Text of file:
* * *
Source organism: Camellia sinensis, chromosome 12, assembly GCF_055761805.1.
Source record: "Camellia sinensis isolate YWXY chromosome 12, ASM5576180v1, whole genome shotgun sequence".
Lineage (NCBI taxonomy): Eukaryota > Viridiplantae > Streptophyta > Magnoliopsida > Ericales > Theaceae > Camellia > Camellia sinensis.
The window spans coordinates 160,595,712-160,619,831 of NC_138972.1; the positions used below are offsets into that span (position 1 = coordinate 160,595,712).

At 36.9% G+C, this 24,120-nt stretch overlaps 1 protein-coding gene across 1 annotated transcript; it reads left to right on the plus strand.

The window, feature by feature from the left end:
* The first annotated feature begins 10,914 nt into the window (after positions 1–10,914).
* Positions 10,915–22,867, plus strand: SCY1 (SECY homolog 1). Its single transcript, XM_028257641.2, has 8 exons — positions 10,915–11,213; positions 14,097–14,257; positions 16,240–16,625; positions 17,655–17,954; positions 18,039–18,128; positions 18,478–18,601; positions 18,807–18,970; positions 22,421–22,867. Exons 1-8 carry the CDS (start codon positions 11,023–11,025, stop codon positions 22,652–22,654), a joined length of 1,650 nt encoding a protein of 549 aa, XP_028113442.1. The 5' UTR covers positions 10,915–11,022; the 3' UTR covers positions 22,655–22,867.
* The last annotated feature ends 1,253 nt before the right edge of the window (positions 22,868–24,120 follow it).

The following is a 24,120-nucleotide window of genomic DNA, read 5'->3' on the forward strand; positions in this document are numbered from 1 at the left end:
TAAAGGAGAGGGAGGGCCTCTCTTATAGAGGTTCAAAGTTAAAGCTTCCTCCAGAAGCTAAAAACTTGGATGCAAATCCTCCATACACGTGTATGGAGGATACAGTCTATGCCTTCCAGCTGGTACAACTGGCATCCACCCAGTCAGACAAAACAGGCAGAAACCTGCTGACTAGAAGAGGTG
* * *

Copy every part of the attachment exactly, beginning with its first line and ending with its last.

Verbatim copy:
Source organism: Camellia sinensis, chromosome 12, assembly GCF_055761805.1.
Source record: "Camellia sinensis isolate YWXY chromosome 12, ASM5576180v1, whole genome shotgun sequence".
Lineage (NCBI taxonomy): Eukaryota > Viridiplantae > Streptophyta > Magnoliopsida > Ericales > Theaceae > Camellia > Camellia sinensis.
The window spans coordinates 160,595,712-160,619,831 of NC_138972.1; the positions used below are offsets into that span (position 1 = coordinate 160,595,712).

At 36.9% G+C, this 24,120-nt stretch overlaps 1 protein-coding gene across 1 annotated transcript; it reads left to right on the plus strand.

The window, feature by feature from the left end:
* The first annotated feature begins 10,914 nt into the window (after positions 1–10,914).
* Positions 10,915–22,867, plus strand: SCY1 (SECY homolog 1). Its single transcript, XM_028257641.2, has 8 exons — positions 10,915–11,213; positions 14,097–14,257; positions 16,240–16,625; positions 17,655–17,954; positions 18,039–18,128; positions 18,478–18,601; positions 18,807–18,970; positions 22,421–22,867. Exons 1-8 carry the CDS (start codon positions 11,023–11,025, stop codon positions 22,652–22,654), a joined length of 1,650 nt encoding a protein of 549 aa, XP_028113442.1. The 5' UTR covers positions 10,915–11,022; the 3' UTR covers positions 22,655–22,867.
* The last annotated feature ends 1,253 nt before the right edge of the window (positions 22,868–24,120 follow it).

The following is a 24,120-nucleotide window of genomic DNA, read 5'->3' on the forward strand; positions in this document are numbered from 1 at the left end:
TAAAGGAGAGGGAGGGCCTCTCTTATAGAGGTTCAAAGTTAAAGCTTCCTCCAGAAGCTAAAAACTTGGATGCAAATCCTCCATACACGTGTATGGAGGATACAGTCTATGCCTTCCAGCTGGTACAACTGGCATCCACCCAGTCAGACAAAACAGGCAGAAACCTGCTGACTAGAAGAGGTG